Patients who underwent hematopoietic stem cell transplantation with bone marrow from unrelated donors reported better 5-year outcomes than those who received peripheral blood, according to long-term follow-up data from a randomized trial.
Bone marrow recipients reported improved psychological well-being and less troublesome graft-versus-host disease (GVHD) symptoms. They also appeared more likely to return to work.
Stephanie J. Lee
More transplants are performed from unrelated donors than related donors, according statistics from the Center for International Blood and Marrow Transplant Research. More than 80% of transplants from unrelated donors use peripheral blood rather than bone marrow.
Results from a large randomized trial published in 2012 showed that both graft sources produced similar survival, nonrelapse mortality and relapse rates. Transplant recipients who received bone marrow had higher rates of graft failure (P = .002), whereas those who received peripheral blood had higher rates of chronic GVHD (P = .01).
Stephanie J. Lee, MD, MPH, PhD, professor of medicine at University of Washington School of Medicine and member of the Fred Hutchinson Cancer Research Center, and colleagues conducted a long-term analysis of patient-reported outcomes from this trial.
Study participants had diagnoses of acute or chronic leukemia, myelodysplasia or myelofibrosis.
The researchers collected preliminary data at the time of enrollment, with follow-up data collected 6 months, 1 year, 2 years and 5 years after transplantation.
Patients completed several validated self-assessments. These included the Functional Assessment of Cancer Therapy–Bone Marrow Transplant, which measures physical, social, emotional and functional domains; the Mental Health Inventory, which measures psychological well-being, psychological distress, anxiety, depression, positive affect, and loss of behavior and personal control; and the Lee Chronic GVHD symptom scale, which measures symptoms in the skin, lungs, eyes and mouth, as well as energy, nutrition and overall psychological status.
Additionally, the researchers collected data on self-assessed performance status, overall health and quality of life.
The investigators collected occupational data through questions about job status, type of work, number of hours of paid and unpaid labor, school attendance, work importance, and changes to work goals.
A total of 195 study participants (bone marrow, n = 102; peripheral blood, n = 93) remained alive 5 years after transplantation. More than half of the participants (53.5%; n = 104) were aged 40 years or older, and men comprised 51.8% (n = 101) of the cohort.
Approximately 70% of study participants completed baseline assessments. At baseline, patients assigned to HSCT with bone marrow reported higher functional well-being (P = .01), total Functional Assessment of Cancer Therapy scores (P = .02) and Health Rating Scale scores (P = .03).
Response rates at predetermined assessment time points during the first 2 years after transplant ranged from 28% to 43%.
Participants in the bone marrow group had higher chronic GVHD skin scores at 6 months (P = .009), whereas participants in the peripheral blood group had higher chronic GVHD mouth scores at 2 years (P = .03). No other differences occurred during the first 2 years.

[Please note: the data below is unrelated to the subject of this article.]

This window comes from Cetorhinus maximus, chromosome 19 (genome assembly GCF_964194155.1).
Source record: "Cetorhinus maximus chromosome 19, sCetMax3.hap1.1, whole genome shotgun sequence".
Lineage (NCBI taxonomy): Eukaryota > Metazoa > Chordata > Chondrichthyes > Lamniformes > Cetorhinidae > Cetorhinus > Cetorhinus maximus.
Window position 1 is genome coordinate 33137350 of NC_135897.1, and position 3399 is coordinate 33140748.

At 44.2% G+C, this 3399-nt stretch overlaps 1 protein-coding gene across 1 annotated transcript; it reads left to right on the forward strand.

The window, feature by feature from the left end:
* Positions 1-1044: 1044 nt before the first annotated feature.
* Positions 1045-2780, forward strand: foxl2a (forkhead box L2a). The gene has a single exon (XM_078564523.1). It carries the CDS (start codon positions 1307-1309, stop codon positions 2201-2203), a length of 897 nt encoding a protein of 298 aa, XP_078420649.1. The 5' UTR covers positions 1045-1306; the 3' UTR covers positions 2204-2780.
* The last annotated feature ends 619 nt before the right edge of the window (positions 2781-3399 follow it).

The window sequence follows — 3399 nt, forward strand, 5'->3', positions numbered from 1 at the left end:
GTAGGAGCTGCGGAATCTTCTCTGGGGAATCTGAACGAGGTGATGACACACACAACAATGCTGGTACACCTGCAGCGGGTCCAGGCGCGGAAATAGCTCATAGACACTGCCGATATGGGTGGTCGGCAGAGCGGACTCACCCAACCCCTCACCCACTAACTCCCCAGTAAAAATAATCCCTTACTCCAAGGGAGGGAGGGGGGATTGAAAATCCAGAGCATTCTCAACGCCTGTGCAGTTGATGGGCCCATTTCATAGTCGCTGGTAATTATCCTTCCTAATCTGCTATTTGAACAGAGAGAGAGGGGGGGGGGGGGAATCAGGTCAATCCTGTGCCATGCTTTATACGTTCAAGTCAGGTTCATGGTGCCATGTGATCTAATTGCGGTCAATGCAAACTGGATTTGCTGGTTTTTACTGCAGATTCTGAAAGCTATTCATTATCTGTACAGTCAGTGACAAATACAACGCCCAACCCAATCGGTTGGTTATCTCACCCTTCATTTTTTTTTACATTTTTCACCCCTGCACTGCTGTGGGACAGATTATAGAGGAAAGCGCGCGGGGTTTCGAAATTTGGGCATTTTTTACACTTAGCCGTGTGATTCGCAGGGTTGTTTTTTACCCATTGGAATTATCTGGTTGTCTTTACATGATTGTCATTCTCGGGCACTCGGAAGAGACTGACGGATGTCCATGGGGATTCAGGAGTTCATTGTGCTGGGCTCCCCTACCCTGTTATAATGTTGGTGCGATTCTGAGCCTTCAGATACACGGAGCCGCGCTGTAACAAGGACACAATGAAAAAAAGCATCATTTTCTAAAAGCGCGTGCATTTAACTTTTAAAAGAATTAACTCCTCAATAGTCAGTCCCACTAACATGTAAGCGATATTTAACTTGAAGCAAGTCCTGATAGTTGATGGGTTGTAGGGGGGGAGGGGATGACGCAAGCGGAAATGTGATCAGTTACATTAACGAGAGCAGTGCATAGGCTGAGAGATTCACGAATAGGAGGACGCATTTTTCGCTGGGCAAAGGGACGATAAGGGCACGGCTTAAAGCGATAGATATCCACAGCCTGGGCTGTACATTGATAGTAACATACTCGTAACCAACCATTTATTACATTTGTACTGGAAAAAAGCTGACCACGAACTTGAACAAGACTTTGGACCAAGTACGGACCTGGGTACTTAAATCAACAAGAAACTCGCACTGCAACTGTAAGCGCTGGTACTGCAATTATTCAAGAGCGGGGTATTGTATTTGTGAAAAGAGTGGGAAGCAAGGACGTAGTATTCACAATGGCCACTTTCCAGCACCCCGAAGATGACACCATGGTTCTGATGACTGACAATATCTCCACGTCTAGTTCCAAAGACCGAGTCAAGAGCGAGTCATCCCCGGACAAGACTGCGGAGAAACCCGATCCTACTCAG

Factors associated with missing outcomes data at 5 years included younger age and high-risk disease; however, graft source was not associated with missing data (OR = 1.05; 95% CI, 0.52-2.14).
The patient-reported outcome response rate for each instrument ranged between 74% and 78% at the 5-year interval.
Overall mean scores favored the bone marrow group for the Functional Assessment of Cancer Therapy survey (mean and standard deviation, 76.7 [1.6] vs. 70.5 [1.9]; P = .01), the Mental Health Inventory Psychological Well-Being survey (78.9 [1.7] vs. 72.2 [1.9]; P = .01) and Lee Chronic GVHD symptoms scores (13.1 [1.5] vs. 19.3 [1.6]; P = .004).
Seventy-one percent (n = 72) of responding survivors in the bone marrow group had no chronic GVHD at 5 years, compared with 49% (n = 46) of the peripheral blood group. Bone marrow recipients also had lower rates of mild GVHD (17% vs. 23%), moderate GVHD (9% vs. 17%) and severe GVHD (4% vs. 9%; P = .03).
Participants in the bone marrow group had a higher 5-year likelihood of returning to full- or part-time work (OR = 1.5; 95% CI, 1.2-2). Fifty-two percent (n = 42) of 5-year survivors in the bone marrow group reported returning to work, compared with 40% (n = 29) of the peripheral blood group.
Undergoing transplantation with matched unrelated bone marrow correlated with better functional well-being (P = .02), higher health rating scale scores (P = .02) and perceptions of overall quality of life (P = .04).
This cohort also had better GVHD symptom scores in the eyes (P < .001) and lungs (P = .004), as well as higher energy scores (P = .003).
Both cohorts had similar rates of OS (bone marrow vs. peripheral blood, 40% vs. 39%), relapse (32% vs. 29%) and treatment-related mortality (29% vs. 32%).
The researchers acknowledged study limitations, including the overall lack of data from approximately 25% of study participants, as well as the low response rates at 6 months, 1 year and 2 years.
“The failure to see an increase in the proportion of [HSCTs] using bone marrow means that the clinical results published were not compelling enough to change treatment of these patients,” Lee and colleagues wrote. “It remains to be seen whether the additional information provided by this study will be judged sufficient to recommend bone marrow instead of peripheral blood for unrelated donor transplantation when performed for the indications and using the approaches included in this study.” – by Cameron Kelsall
Disclosure: The researchers report no relevant financial disclosures.